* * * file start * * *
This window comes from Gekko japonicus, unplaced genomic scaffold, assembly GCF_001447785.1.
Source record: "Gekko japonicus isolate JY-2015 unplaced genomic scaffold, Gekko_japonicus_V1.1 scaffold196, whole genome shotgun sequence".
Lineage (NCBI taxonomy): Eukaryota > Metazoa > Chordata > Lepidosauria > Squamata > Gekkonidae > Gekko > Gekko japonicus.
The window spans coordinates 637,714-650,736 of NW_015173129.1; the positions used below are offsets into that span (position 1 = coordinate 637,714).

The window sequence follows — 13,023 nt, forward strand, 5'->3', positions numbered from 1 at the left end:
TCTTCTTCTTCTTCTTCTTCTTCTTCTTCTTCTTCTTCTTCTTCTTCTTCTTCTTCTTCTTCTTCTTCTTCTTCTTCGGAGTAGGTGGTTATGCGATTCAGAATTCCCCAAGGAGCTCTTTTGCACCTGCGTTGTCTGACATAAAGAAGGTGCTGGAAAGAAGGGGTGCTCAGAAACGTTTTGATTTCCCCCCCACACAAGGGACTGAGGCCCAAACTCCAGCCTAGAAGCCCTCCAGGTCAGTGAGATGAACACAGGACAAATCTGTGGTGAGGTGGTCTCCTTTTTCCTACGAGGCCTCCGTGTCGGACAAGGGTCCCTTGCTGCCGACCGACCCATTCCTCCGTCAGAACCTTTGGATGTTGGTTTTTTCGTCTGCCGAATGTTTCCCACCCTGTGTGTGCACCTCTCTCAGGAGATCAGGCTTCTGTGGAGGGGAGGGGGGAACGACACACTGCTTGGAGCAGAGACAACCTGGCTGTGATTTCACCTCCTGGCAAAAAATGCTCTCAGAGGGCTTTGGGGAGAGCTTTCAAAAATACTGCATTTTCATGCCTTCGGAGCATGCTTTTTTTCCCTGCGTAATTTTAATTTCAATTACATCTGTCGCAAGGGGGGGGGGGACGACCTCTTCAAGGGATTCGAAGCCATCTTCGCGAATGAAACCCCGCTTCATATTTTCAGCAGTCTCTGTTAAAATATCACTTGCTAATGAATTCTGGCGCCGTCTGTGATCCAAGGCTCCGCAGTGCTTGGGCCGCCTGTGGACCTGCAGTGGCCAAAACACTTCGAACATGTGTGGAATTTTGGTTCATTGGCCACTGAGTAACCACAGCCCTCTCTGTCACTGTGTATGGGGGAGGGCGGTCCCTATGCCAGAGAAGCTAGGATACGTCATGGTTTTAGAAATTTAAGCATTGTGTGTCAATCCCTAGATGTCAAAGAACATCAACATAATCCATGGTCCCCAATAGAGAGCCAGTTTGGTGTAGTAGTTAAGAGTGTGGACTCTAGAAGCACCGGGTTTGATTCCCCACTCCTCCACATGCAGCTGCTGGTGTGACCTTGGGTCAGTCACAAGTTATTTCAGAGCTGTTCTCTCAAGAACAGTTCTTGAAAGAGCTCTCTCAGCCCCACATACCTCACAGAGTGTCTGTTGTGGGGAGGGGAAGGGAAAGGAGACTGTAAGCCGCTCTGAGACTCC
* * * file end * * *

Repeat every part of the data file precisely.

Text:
This window comes from Gekko japonicus, unplaced genomic scaffold, assembly GCF_001447785.1.
Source record: "Gekko japonicus isolate JY-2015 unplaced genomic scaffold, Gekko_japonicus_V1.1 scaffold196, whole genome shotgun sequence".
Lineage (NCBI taxonomy): Eukaryota > Metazoa > Chordata > Lepidosauria > Squamata > Gekkonidae > Gekko > Gekko japonicus.
The window spans coordinates 637,714-650,736 of NW_015173129.1; the positions used below are offsets into that span (position 1 = coordinate 637,714).

The window sequence follows — 13,023 nt, forward strand, 5'->3', positions numbered from 1 at the left end:
TCTTCTTCTTCTTCTTCTTCTTCTTCTTCTTCTTCTTCTTCTTCTTCTTCTTCTTCTTCTTCTTCTTCTTCTTCTTCGGAGTAGGTGGTTATGCGATTCAGAATTCCCCAAGGAGCTCTTTTGCACCTGCGTTGTCTGACATAAAGAAGGTGCTGGAAAGAAGGGGTGCTCAGAAACGTTTTGATTTCCCCCCCACACAAGGGACTGAGGCCCAAACTCCAGCCTAGAAGCCCTCCAGGTCAGTGAGATGAACACAGGACAAATCTGTGGTGAGGTGGTCTCCTTTTTCCTACGAGGCCTCCGTGTCGGACAAGGGTCCCTTGCTGCCGACCGACCCATTCCTCCGTCAGAACCTTTGGATGTTGGTTTTTTCGTCTGCCGAATGTTTCCCACCCTGTGTGTGCACCTCTCTCAGGAGATCAGGCTTCTGTGGAGGGGAGGGGGGAACGACACACTGCTTGGAGCAGAGACAACCTGGCTGTGATTTCACCTCCTGGCAAAAAATGCTCTCAGAGGGCTTTGGGGAGAGCTTTCAAAAATACTGCATTTTCATGCCTTCGGAGCATGCTTTTTTTCCCTGCGTAATTTTAATTTCAATTACATCTGTCGCAAGGGGGGGGGGGACGACCTCTTCAAGGGATTCGAAGCCATCTTCGCGAATGAAACCCCGCTTCATATTTTCAGCAGTCTCTGTTAAAATATCACTTGCTAATGAATTCTGGCGCCGTCTGTGATCCAAGGCTCCGCAGTGCTTGGGCCGCCTGTGGACCTGCAGTGGCCAAAACACTTCGAACATGTGTGGAATTTTGGTTCATTGGCCACTGAGTAACCACAGCCCTCTCTGTCACTGTGTATGGGGGAGGGCGGTCCCTATGCCAGAGAAGCTAGGATACGTCATGGTTTTAGAAATTTAAGCATTGTGTGTCAATCCCTAGATGTCAAAGAACATCAACATAATCCATGGTCCCCAATAGAGAGCCAGTTTGGTGTAGTAGTTAAGAGTGTGGACTCTAGAAGCACCGGGTTTGATTCCCCACTCCTCCACATGCAGCTGCTGGTGTGACCTTGGGTCAGTCACAAGTTATTTCAGAGCTGTTCTCTCAAGAACAGTTCTTGAAAGAGCTCTCTCAGCCCCACATACCTCACAGAGTGTCTGTTGTGGGGAGGGGAAGGGAAAGGAGACTGTAAGCCGCTCTGAGACTCC